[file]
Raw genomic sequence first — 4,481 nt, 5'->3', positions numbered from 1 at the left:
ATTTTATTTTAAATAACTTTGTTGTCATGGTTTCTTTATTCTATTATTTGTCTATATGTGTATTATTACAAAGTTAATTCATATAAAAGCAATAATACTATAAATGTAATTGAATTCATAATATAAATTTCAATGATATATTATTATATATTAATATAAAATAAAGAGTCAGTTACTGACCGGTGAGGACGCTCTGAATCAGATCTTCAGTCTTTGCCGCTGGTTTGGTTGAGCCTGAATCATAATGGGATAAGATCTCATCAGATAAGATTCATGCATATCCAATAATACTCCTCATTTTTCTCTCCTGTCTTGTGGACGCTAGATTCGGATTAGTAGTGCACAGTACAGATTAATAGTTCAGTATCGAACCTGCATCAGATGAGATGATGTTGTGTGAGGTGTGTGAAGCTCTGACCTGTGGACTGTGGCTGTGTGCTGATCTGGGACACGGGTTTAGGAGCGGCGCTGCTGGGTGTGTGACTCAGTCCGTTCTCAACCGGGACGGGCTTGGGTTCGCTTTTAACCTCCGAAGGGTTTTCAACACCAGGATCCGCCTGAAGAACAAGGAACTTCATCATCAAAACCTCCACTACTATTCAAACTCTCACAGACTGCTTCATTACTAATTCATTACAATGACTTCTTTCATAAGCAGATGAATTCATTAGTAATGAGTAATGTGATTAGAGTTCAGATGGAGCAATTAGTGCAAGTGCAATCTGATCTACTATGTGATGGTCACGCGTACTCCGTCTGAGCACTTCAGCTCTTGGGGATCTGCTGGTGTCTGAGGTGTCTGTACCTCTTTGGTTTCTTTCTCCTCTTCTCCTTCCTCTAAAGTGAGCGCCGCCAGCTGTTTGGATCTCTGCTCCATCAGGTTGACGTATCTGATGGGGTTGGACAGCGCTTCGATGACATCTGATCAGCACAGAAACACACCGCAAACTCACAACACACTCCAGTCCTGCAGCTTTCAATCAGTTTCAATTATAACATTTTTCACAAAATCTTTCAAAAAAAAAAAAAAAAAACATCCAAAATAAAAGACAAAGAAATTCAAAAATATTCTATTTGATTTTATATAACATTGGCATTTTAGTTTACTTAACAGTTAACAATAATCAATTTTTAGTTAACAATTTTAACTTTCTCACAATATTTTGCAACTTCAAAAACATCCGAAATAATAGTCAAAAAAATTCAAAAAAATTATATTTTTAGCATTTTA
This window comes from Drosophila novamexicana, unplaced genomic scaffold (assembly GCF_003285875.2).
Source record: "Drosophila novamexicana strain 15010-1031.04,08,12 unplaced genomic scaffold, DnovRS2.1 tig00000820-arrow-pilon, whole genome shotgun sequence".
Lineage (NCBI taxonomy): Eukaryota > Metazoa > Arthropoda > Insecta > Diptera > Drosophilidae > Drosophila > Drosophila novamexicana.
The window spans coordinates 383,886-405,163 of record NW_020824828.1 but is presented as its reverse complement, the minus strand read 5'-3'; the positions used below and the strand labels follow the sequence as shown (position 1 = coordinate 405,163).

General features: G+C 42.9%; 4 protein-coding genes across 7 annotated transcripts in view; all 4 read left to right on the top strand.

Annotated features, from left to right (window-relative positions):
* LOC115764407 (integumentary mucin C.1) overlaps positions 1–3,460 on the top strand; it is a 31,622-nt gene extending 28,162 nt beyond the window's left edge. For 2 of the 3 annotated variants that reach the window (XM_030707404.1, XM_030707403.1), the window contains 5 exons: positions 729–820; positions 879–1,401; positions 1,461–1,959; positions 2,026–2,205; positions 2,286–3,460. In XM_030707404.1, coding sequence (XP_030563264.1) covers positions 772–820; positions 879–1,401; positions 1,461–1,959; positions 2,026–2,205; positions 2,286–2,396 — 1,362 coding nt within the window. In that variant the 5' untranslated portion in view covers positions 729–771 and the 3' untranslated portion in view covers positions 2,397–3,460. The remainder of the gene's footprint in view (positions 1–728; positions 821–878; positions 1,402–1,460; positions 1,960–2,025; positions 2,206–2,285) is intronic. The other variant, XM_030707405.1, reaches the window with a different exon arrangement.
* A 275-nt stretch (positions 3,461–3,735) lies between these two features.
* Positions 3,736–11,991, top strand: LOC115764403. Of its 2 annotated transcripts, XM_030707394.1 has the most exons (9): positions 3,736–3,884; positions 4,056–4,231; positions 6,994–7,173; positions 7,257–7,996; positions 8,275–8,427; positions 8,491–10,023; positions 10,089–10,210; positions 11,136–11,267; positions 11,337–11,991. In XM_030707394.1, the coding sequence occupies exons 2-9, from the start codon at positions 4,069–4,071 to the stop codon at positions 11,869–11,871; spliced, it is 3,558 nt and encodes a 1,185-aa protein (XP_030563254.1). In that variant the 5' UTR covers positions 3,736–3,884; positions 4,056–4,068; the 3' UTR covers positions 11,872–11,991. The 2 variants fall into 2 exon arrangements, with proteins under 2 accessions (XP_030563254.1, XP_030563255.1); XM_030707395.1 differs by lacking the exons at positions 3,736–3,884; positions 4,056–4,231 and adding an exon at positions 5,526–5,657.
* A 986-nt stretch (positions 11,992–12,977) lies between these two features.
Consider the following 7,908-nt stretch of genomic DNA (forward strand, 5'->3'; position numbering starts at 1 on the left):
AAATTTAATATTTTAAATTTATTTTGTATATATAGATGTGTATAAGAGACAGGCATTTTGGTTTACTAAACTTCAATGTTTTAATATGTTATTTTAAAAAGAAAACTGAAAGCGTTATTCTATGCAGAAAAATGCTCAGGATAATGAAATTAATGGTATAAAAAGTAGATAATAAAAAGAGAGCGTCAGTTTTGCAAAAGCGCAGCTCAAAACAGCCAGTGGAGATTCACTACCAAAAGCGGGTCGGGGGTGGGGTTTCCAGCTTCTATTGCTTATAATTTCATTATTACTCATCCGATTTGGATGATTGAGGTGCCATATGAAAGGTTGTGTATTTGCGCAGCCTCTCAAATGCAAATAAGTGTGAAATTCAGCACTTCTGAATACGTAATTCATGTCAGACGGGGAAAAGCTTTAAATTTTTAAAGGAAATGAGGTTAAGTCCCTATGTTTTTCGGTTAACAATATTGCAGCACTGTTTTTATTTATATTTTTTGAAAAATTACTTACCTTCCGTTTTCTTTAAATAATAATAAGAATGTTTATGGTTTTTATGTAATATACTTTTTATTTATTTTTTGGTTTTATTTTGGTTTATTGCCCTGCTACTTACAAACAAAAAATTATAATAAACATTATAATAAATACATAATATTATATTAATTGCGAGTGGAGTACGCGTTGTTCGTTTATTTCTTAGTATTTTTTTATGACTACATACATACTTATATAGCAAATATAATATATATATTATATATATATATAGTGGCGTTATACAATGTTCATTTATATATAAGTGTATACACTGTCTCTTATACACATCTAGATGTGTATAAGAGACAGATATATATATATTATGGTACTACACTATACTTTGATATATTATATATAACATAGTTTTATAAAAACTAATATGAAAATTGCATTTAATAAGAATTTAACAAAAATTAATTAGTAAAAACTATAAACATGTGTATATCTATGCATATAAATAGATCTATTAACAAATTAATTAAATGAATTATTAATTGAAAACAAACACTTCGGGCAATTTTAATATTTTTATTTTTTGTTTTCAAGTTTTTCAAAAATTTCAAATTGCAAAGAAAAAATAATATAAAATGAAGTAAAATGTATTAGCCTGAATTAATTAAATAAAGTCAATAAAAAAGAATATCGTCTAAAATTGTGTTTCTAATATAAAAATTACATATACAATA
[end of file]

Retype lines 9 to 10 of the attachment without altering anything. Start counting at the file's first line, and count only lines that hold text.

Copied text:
* LOC115764407 (integumentary mucin C.1) overlaps positions 1–3,460 on the top strand; it is a 31,622-nt gene extending 28,162 nt beyond the window's left edge. For 2 of the 3 annotated variants that reach the window (XM_030707404.1, XM_030707403.1), the window contains 5 exons: positions 729–820; positions 879–1,401; positions 1,461–1,959; positions 2,026–2,205; positions 2,286–3,460. In XM_030707404.1, coding sequence (XP_030563264.1) covers positions 772–820; positions 879–1,401; positions 1,461–1,959; positions 2,026–2,205; positions 2,286–2,396 — 1,362 coding nt within the window. In that variant the 5' untranslated portion in view covers positions 729–771 and the 3' untranslated portion in view covers positions 2,397–3,460. The remainder of the gene's footprint in view (positions 1–728; positions 821–878; positions 1,402–1,460; positions 1,960–2,025; positions 2,206–2,285) is intronic. The other variant, XM_030707405.1, reaches the window with a different exon arrangement.
* A 275-nt stretch (positions 3,461–3,735) lies between these two features.